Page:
There is a dedicated Blackboard page for each module which provides extensive online support, from module handbooks and lecture outlines, to self-test quizzes and interactive revision materials.
The distance learning course is delivered using the latest in teaching technology with interactive text, audio and video file workbooks as well as self-test questions. Interaction with tutors and fellow students is done using both synchronous and a-synchronous discussion boards and video links.
Assessment is undertaken in a variety of ways:
I chose to study law at UCLan mainly for its wide career opportunities and its prestigious studying atmosphere. I have improved my power of reasoning, clarity of thought and ability to analyse and express various ideas. I have also gained a solid foundation for any career and intend to become a diplomat in the future.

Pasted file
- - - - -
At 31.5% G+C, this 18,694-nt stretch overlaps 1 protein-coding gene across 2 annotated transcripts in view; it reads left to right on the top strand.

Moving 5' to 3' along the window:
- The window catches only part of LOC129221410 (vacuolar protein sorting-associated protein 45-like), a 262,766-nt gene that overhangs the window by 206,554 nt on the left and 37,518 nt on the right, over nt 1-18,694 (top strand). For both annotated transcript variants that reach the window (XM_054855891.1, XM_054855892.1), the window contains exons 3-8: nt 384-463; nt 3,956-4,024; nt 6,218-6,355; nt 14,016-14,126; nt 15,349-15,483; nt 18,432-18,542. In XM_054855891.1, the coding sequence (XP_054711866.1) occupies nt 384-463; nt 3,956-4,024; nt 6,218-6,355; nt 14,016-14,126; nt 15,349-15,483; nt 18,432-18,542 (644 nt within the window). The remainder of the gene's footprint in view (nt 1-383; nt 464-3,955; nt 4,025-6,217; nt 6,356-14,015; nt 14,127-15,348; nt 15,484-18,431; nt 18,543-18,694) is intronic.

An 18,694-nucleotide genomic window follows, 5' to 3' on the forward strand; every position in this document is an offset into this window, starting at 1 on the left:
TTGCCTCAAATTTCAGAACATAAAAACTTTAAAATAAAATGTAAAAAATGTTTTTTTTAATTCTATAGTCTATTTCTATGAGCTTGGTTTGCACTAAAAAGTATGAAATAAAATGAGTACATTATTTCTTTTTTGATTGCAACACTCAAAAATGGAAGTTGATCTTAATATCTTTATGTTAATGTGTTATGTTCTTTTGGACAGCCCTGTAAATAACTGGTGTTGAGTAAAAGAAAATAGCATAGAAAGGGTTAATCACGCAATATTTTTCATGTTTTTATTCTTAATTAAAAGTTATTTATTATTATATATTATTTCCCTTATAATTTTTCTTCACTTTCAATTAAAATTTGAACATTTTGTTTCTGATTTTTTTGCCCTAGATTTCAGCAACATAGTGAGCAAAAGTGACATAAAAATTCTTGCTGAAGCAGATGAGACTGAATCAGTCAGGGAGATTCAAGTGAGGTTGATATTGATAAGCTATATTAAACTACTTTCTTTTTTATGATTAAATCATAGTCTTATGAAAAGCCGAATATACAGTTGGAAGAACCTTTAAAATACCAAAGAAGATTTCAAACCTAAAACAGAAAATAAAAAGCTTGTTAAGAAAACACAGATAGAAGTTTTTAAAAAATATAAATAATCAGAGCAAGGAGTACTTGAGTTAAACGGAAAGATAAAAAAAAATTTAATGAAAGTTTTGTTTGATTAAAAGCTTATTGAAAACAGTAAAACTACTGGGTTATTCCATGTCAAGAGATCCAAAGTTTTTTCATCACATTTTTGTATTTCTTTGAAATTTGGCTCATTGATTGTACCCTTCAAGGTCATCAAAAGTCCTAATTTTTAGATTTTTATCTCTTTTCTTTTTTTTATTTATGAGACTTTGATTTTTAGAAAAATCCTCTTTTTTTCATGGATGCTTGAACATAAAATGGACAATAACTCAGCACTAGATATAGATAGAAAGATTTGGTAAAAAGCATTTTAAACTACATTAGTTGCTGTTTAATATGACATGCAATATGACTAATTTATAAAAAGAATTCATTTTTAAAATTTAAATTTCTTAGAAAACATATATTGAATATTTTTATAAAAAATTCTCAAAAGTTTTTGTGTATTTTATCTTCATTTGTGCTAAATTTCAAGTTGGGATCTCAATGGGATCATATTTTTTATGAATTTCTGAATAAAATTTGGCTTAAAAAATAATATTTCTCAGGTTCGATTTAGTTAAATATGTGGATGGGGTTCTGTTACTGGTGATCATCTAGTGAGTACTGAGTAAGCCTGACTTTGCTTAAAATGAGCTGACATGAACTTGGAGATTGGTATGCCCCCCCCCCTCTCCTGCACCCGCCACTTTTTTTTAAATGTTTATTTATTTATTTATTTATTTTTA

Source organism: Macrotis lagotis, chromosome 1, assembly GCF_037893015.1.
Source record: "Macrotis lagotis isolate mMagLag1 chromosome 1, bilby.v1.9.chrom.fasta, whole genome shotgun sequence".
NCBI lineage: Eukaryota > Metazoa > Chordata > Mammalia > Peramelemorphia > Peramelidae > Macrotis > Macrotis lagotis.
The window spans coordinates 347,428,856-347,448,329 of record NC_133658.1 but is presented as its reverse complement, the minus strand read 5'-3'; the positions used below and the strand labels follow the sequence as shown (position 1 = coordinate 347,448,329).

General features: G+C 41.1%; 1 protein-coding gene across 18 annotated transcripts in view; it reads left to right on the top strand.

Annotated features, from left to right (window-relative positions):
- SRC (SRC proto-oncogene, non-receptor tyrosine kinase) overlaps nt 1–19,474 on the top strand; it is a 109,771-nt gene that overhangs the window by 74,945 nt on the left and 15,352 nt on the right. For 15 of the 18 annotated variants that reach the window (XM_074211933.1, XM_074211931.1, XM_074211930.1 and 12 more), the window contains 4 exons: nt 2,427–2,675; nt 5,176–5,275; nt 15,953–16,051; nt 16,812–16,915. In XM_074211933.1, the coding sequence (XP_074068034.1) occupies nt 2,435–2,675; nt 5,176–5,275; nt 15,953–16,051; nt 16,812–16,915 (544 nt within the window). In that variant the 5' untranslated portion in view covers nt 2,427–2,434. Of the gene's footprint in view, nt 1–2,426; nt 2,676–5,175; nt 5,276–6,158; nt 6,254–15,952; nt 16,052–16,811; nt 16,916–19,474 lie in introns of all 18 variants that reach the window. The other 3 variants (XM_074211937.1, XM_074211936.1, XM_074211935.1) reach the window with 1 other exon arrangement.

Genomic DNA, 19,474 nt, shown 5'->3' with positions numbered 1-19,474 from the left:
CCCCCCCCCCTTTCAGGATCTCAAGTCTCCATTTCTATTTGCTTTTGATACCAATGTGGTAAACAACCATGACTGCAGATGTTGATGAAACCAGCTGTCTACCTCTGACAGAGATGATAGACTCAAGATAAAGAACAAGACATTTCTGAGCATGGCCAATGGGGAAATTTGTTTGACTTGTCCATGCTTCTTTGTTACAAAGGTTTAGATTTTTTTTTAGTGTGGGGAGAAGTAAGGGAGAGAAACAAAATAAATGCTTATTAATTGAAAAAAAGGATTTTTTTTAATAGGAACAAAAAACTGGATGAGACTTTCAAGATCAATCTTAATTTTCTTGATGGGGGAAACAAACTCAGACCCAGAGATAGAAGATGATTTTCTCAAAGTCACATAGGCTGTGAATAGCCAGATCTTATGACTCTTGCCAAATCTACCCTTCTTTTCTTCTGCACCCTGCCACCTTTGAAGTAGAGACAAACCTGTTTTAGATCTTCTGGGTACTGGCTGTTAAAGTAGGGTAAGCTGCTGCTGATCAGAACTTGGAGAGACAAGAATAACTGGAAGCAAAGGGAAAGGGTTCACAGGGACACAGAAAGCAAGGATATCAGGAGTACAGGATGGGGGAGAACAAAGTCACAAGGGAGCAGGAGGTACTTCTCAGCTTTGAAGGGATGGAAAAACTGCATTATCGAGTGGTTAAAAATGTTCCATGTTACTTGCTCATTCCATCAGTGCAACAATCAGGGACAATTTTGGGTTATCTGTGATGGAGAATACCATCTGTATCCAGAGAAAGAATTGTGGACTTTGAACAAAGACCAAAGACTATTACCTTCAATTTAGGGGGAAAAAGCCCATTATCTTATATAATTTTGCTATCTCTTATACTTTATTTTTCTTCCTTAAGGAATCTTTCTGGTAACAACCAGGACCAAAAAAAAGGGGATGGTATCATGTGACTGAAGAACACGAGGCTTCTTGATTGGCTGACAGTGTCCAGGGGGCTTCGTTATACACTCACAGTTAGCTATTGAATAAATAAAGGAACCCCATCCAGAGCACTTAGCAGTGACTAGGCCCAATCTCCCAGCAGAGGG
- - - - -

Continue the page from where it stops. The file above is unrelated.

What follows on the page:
Vincent Utchay, full-time student 2011
You can take up a wealth of opportunities for real life work experience and personal skills development, for example, taking part in numerous national mooting competitions, negotiating and mediation, undertaking work placements, mini-pupillages and attending Summer Schools. Our students are valued highly by employers due to their aptitude and skills profile. They have an impressive track record of gaining graduate level jobs or professional training contracts.
Some of our eminent alumni include judges, Queen’s Counsel, barristers and solicitors across the UK, Europe and around the world, CEOs, business leaders and industrialists, entrepreneurs and business owners, senior public servants (i.e. civil servants, politicians, senior police and local government officers), senior academics and researchers at all levels, authors of many academic works, leading voluntary sector workers, board representatives and trustees.